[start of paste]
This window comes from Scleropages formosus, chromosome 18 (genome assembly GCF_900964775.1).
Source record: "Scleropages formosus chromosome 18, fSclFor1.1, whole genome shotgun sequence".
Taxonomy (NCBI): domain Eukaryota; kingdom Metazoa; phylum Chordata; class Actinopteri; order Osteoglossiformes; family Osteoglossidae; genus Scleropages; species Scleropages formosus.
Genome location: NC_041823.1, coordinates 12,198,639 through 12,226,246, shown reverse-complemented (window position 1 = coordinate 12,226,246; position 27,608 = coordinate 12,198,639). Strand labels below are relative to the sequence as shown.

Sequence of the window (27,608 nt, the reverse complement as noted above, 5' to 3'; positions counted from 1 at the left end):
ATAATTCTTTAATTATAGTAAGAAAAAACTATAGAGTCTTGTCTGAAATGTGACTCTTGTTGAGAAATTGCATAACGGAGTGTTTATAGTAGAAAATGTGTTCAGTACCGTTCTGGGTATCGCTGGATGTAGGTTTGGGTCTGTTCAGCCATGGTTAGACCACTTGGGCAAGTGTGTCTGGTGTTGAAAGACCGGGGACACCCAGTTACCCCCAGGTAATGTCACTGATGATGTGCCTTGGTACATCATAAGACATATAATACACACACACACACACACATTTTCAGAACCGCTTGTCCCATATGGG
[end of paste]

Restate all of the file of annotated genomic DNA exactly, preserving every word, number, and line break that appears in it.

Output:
This window comes from Scleropages formosus, chromosome 18 (genome assembly GCF_900964775.1).
Source record: "Scleropages formosus chromosome 18, fSclFor1.1, whole genome shotgun sequence".
Taxonomy (NCBI): domain Eukaryota; kingdom Metazoa; phylum Chordata; class Actinopteri; order Osteoglossiformes; family Osteoglossidae; genus Scleropages; species Scleropages formosus.
Genome location: NC_041823.1, coordinates 12,198,639 through 12,226,246, shown reverse-complemented (window position 1 = coordinate 12,226,246; position 27,608 = coordinate 12,198,639). Strand labels below are relative to the sequence as shown.

Sequence of the window (27,608 nt, the reverse complement as noted above, 5' to 3'; positions counted from 1 at the left end):
ATAATTCTTTAATTATAGTAAGAAAAAACTATAGAGTCTTGTCTGAAATGTGACTCTTGTTGAGAAATTGCATAACGGAGTGTTTATAGTAGAAAATGTGTTCAGTACCGTTCTGGGTATCGCTGGATGTAGGTTTGGGTCTGTTCAGCCATGGTTAGACCACTTGGGCAAGTGTGTCTGGTGTTGAAAGACCGGGGACACCCAGTTACCCCCAGGTAATGTCACTGATGATGTGCCTTGGTACATCATAAGACATATAATACACACACACACACACACATTTTCAGAACCGCTTGTCCCATATGGG